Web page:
Fully Experiencing WordCamp Orange County 2016

WordCamp. can be an amazing experience — spanning the emotions. It can be terrifying, overwhelming, and intimidating. It can also be full of joy, tender moments, and epiphanies.

What once was a hobby has, over the last eight months, become not only my career, but my community. And in that vein, I believe that WordCamp Orange County 2016 was a full experience for me. Of course, as is our tradition, I attended this camp with my very good friend and blogging buddy, Carol Stephen.

As she says in her recap,

“Those people you’ve seen online, those friends of friends, and the people whom you didn’t know you needed to meet? They’re all at WordCamp! And Orange County WordCamp is my absolute favorite for friendliness!”

You’ve been to WordCamp Before.

Yes. This is my fourth WordCamp at Orange County and I’ve attended two at San Diego and one in Los Angeles (by the way, LA is Sept 10-11 this year). I’ve written about WordCamp in general, done recaps on sessions, and even recounted what I learned as the social media manager for a WordCamp. In San Diego this year, I was an attendee, the social media manager, and I worked the booth with my boss Jason.

What’s different? Well, this year I knew I wanted to go, I was excited to spend time with Carol, but I was also anxious. See, my husband passed away May 31 (you can read more about it on WillardFund.org, the site my tribe setup for me).

The truth is, I wasn’t sure I was ready. I kept telling myself it would be good for me.  It was.

I laughed. I cried. It moved me.

So, here are the highlights of July 9 and 10. Two days where I fully experienced WordCamp. (And some of you are reading this and saying, “finally.” I know.)

Breakfast with Women Who WP

In order to ease some pre-camp anxiety with a few new-to-WordCamp members of our meetup, Women Who WP, we arranged to have breakfast at Panera an hour before registration. It was fun to just hangout with ten people, drink coffee, and talk about which sessions we wanted to attend.

Our meetup traditionally has a group photo so we asked a “Panera Dad” who was sitting next to us to take our photo.

You can read more about how that experience was beneficial here.

Arriving at WordCamp

This year’s theme revolved around space, so when I saw a cardboard cutout of Darth Vader, I had to take a Darth Seflie. Hilarious, if I may say so myself.

For me, it was amazing to walk down halls and see so many people I now know and love. I did add to my Guru Selfies Page, but I didn’t go crazy like in San Diego.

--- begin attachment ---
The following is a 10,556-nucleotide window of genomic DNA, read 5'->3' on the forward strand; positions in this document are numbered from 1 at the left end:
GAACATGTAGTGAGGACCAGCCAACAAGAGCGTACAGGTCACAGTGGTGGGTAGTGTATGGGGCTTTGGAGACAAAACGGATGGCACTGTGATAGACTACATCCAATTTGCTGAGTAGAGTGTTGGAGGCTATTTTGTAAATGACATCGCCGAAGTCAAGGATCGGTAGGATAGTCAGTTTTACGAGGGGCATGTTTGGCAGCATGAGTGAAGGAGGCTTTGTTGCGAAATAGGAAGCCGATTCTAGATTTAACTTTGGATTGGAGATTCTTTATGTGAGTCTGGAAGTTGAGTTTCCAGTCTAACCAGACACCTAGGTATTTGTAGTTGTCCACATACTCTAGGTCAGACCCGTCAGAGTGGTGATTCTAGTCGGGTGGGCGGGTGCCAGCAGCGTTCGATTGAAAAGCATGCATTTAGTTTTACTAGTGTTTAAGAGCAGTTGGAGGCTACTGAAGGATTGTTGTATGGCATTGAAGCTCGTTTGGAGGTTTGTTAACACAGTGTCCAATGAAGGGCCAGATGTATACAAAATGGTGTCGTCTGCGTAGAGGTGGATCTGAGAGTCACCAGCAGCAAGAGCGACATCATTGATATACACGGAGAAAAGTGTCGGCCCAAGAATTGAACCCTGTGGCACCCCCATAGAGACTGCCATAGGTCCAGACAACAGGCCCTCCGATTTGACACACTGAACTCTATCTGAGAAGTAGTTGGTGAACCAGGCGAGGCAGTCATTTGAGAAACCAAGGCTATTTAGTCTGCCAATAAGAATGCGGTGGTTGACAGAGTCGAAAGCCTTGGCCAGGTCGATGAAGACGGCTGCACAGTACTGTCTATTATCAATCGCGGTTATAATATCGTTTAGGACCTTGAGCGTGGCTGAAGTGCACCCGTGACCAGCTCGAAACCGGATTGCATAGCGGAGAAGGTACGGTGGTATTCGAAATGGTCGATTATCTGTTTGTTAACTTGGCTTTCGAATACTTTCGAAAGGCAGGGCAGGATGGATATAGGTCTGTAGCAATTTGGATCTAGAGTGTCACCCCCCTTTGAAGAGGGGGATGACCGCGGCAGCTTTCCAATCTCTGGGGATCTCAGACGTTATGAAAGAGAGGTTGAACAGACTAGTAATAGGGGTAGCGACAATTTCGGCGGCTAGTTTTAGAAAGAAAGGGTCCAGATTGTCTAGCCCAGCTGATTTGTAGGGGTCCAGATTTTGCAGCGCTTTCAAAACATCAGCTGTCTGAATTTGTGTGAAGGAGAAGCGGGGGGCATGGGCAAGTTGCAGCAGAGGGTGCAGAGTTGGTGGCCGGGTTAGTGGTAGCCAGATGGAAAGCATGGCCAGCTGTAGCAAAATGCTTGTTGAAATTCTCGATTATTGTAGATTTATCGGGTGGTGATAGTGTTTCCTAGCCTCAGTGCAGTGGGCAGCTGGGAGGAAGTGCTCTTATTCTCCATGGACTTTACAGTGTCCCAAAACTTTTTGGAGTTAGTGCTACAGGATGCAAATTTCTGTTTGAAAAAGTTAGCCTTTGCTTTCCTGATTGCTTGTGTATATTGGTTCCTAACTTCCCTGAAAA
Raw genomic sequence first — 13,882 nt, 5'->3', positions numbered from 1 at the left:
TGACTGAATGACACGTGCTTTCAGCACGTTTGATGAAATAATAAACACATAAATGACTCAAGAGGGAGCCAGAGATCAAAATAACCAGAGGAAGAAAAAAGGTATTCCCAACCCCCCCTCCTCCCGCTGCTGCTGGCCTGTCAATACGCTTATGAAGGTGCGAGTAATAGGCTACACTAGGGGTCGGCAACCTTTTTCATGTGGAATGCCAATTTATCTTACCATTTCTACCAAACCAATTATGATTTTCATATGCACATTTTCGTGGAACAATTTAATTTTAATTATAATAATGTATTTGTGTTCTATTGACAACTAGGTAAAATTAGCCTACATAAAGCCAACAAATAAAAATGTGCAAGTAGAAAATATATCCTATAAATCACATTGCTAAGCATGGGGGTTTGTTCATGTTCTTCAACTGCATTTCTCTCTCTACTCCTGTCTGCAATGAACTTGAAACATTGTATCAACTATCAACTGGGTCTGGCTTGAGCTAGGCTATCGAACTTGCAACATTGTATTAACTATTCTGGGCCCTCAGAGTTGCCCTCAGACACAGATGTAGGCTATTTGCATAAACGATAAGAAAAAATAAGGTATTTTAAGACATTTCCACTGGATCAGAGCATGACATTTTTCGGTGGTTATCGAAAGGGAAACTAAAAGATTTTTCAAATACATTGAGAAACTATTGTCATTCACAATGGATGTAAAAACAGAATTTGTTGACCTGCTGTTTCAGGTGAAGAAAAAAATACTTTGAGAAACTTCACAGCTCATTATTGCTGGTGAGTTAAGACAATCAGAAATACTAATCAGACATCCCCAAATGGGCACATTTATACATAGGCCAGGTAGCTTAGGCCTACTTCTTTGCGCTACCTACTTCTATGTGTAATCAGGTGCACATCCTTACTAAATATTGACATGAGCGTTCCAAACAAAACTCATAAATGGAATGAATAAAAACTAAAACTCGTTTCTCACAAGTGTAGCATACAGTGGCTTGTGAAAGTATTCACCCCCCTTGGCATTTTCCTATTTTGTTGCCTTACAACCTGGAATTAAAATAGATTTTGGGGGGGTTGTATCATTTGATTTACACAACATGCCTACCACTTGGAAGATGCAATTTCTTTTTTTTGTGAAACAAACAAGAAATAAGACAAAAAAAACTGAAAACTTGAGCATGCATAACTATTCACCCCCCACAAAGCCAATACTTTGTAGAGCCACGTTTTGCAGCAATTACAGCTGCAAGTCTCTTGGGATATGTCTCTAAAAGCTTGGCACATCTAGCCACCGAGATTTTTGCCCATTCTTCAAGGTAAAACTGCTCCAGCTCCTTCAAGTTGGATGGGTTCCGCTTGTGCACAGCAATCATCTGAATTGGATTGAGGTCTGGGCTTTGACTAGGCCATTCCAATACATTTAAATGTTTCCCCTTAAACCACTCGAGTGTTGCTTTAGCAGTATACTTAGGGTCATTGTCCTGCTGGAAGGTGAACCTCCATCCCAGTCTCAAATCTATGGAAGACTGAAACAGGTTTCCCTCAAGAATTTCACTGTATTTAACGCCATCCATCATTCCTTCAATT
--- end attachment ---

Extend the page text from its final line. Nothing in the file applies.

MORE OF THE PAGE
I took a Snap to test out the Geolocation Filter for WCOC16.

I took a Snap to test out the Geolocation Filter for WCOC16.

The highlight, however, was when I walked up to the registration table and the volunteer handed me my name badge. See, she knew me. Thanks, Tish. 😉

Oh yeah, they had a Snapchat filter, too. By the way, that was the only motivating factor I had to keep that app.

Minimalism Versus Complex Content

Design alludes me. I know when I like something, but I can never imagine it from scratch. So I appreciated Michelle Schulp’s presentation.

You can have simplicity in design without removing the complexity of your content. She said,

“Simplicity has become synonymous with having less content or less information.”

Many sites, like e-commerce sites, are not simple. They have complex functions and complex content. You want the information to be easy to notice, decipher, and act for the user. But that doesn’t mean you should strip the site of its content.

Her talk is on WordPress.tv here.

Keep Track of Your Time

Chris Ford is one of my favorite WordCamp speakers and people actually. She’s friendly but frank. Her talks always have practical application.

In this year’s talk she focused on the process for the process. I recapped it here.

Greg Taylor and the WP Heckler

Greg Taylor’s session ended up being a bit more interactive and I was very excited about the subject matter (content marketing) so I had a few remarks here and there. I may or may not be called the WP Heckler now.


  • “Everybody can be a site owner. Everyone can be a publisher.”
  • “We’re consuming content in a different way.”
  • “The three goals of content are… Community, Conversion, and Content.”
  • “Whatever you like to binge watch — that’s addictive content.”